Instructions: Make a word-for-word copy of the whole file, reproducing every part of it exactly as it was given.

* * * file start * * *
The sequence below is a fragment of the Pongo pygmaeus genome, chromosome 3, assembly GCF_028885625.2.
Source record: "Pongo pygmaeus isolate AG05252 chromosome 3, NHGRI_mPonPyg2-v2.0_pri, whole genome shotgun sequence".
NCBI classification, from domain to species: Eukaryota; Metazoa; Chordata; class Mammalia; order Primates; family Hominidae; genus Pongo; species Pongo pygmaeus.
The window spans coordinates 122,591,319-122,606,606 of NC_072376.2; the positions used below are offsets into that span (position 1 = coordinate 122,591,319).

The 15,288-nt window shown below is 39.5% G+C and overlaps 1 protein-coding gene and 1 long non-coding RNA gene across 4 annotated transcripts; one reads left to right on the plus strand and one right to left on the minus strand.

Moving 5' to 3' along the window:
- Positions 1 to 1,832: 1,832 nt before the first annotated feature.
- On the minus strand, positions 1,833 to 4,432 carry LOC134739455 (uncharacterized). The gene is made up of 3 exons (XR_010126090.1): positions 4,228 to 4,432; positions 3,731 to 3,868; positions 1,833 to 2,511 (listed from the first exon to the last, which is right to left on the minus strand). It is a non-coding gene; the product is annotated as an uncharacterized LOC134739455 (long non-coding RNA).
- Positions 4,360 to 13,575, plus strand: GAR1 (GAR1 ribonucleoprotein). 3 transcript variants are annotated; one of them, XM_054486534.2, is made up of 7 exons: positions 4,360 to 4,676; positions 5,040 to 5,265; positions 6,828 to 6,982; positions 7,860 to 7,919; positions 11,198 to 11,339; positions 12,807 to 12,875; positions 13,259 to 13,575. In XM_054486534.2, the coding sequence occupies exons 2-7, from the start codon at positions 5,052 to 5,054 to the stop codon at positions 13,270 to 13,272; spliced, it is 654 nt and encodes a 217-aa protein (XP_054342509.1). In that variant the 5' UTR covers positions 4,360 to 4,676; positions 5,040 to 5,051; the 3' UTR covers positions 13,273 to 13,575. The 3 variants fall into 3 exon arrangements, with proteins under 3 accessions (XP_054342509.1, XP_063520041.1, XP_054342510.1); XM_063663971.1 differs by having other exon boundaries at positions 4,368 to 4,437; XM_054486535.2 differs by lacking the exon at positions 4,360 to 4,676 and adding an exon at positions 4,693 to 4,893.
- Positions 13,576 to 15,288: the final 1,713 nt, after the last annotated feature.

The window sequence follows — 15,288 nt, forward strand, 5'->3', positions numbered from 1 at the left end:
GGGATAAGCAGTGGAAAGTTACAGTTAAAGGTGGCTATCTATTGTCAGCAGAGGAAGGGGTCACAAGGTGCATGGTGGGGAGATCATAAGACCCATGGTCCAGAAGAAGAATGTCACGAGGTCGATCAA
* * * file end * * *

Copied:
The sequence below is a fragment of the Pongo pygmaeus genome, chromosome 3, assembly GCF_028885625.2.
Source record: "Pongo pygmaeus isolate AG05252 chromosome 3, NHGRI_mPonPyg2-v2.0_pri, whole genome shotgun sequence".
NCBI classification, from domain to species: Eukaryota; Metazoa; Chordata; class Mammalia; order Primates; family Hominidae; genus Pongo; species Pongo pygmaeus.
The window spans coordinates 122,591,319-122,606,606 of NC_072376.2; the positions used below are offsets into that span (position 1 = coordinate 122,591,319).

The 15,288-nt window shown below is 39.5% G+C and overlaps 1 protein-coding gene and 1 long non-coding RNA gene across 4 annotated transcripts; one reads left to right on the plus strand and one right to left on the minus strand.

Moving 5' to 3' along the window:
- Positions 1 to 1,832: 1,832 nt before the first annotated feature.
- On the minus strand, positions 1,833 to 4,432 carry LOC134739455 (uncharacterized). The gene is made up of 3 exons (XR_010126090.1): positions 4,228 to 4,432; positions 3,731 to 3,868; positions 1,833 to 2,511 (listed from the first exon to the last, which is right to left on the minus strand). It is a non-coding gene; the product is annotated as an uncharacterized LOC134739455 (long non-coding RNA).
- Positions 4,360 to 13,575, plus strand: GAR1 (GAR1 ribonucleoprotein). 3 transcript variants are annotated; one of them, XM_054486534.2, is made up of 7 exons: positions 4,360 to 4,676; positions 5,040 to 5,265; positions 6,828 to 6,982; positions 7,860 to 7,919; positions 11,198 to 11,339; positions 12,807 to 12,875; positions 13,259 to 13,575. In XM_054486534.2, the coding sequence occupies exons 2-7, from the start codon at positions 5,052 to 5,054 to the stop codon at positions 13,270 to 13,272; spliced, it is 654 nt and encodes a 217-aa protein (XP_054342509.1). In that variant the 5' UTR covers positions 4,360 to 4,676; positions 5,040 to 5,051; the 3' UTR covers positions 13,273 to 13,575. The 3 variants fall into 3 exon arrangements, with proteins under 3 accessions (XP_054342509.1, XP_063520041.1, XP_054342510.1); XM_063663971.1 differs by having other exon boundaries at positions 4,368 to 4,437; XM_054486535.2 differs by lacking the exon at positions 4,360 to 4,676 and adding an exon at positions 4,693 to 4,893.
- Positions 13,576 to 15,288: the final 1,713 nt, after the last annotated feature.

The window sequence follows — 15,288 nt, forward strand, 5'->3', positions numbered from 1 at the left end:
GGGATAAGCAGTGGAAAGTTACAGTTAAAGGTGGCTATCTATTGTCAGCAGAGGAAGGGGTCACAAGGTGCATGGTGGGGAGATCATAAGACCCATGGTCCAGAAGAAGAATGTCACGAGGTCGATCAA